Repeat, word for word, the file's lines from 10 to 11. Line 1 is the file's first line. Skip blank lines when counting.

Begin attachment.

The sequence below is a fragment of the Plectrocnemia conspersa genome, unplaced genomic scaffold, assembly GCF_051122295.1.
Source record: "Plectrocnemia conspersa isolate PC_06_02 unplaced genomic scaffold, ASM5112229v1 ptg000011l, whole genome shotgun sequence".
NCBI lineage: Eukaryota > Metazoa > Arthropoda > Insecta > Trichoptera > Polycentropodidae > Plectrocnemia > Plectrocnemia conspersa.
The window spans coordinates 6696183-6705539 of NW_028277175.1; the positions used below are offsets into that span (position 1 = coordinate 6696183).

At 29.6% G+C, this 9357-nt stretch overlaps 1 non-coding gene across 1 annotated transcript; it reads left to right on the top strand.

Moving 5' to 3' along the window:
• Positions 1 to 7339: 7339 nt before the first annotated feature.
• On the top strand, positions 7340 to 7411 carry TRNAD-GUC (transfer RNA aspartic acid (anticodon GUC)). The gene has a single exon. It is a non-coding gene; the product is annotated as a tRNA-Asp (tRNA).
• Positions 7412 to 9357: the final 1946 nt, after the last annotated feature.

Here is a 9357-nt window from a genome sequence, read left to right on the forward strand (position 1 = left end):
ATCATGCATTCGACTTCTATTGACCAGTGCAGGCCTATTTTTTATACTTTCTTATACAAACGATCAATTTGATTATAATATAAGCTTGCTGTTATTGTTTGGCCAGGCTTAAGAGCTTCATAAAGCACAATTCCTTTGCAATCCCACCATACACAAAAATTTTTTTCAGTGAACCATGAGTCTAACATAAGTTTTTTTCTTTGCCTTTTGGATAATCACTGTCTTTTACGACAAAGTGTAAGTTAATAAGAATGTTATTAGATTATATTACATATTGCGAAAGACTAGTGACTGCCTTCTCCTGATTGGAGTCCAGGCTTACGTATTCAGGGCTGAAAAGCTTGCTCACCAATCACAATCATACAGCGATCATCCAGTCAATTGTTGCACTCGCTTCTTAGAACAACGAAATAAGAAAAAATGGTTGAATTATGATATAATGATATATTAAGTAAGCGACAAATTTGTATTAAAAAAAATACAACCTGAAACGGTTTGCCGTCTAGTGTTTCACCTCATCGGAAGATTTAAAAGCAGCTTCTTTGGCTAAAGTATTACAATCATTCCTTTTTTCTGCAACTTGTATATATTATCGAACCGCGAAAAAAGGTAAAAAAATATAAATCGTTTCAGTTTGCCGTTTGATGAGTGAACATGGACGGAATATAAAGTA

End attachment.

Here is a 9357-nt window from a genome sequence, read left to right on the forward strand (position 1 = left end):
ATCATGCATTCGACTTCTATTGACCAGTGCAGGCCTATTTTTTATACTTTCTTATACAAACGATCAATTTGATTATAATATAAGCTTGCTGTTATTGTTTGGCCAGGCTTAAGAGCTTCATAAAGCACAATTCCTTTGCAATCCCACCATACACAAAAATTTTTTTCAGTGAACCATGAGTCTAACATAAGTTTTTTTCTTTGCCTTTTGGATAATCACTGTCTTTTACGACAAAGTGTAAGTTAATAAGAATGTTATTAGATTATATTACATATTGCGAAAGACTAGTGACTGCCTTCTCCTGATTGGAGTCCAGGCTTACGTATTCAGGGCTGAAAAGCTTGCTCACCAATCACAATCATACAGCGATCATCCAGTCAATTGTTGCACTCGCTTCTTAGAACAACGAAATAAGAAAAAATGGTTGAATTATGATATAATGATATATTAAGTAAGCGACAAATTTGTATTAAAAAAAATACAACCTGAAACGGTTTGCCGTCTAGTGTTTCACCTCATCGGAAGATTTAAAAGCAGCTTCTTTGGCTAAAGTATTACAATCATTCCTTTTTTCTGCAACTTGTATATATTATCGAACCGCGAAAAAAGGTAAAAAAATATAAATCGTTTCAGTTTGCCGTTTGATGAGTGAACATGGACGGAATATAAAGTA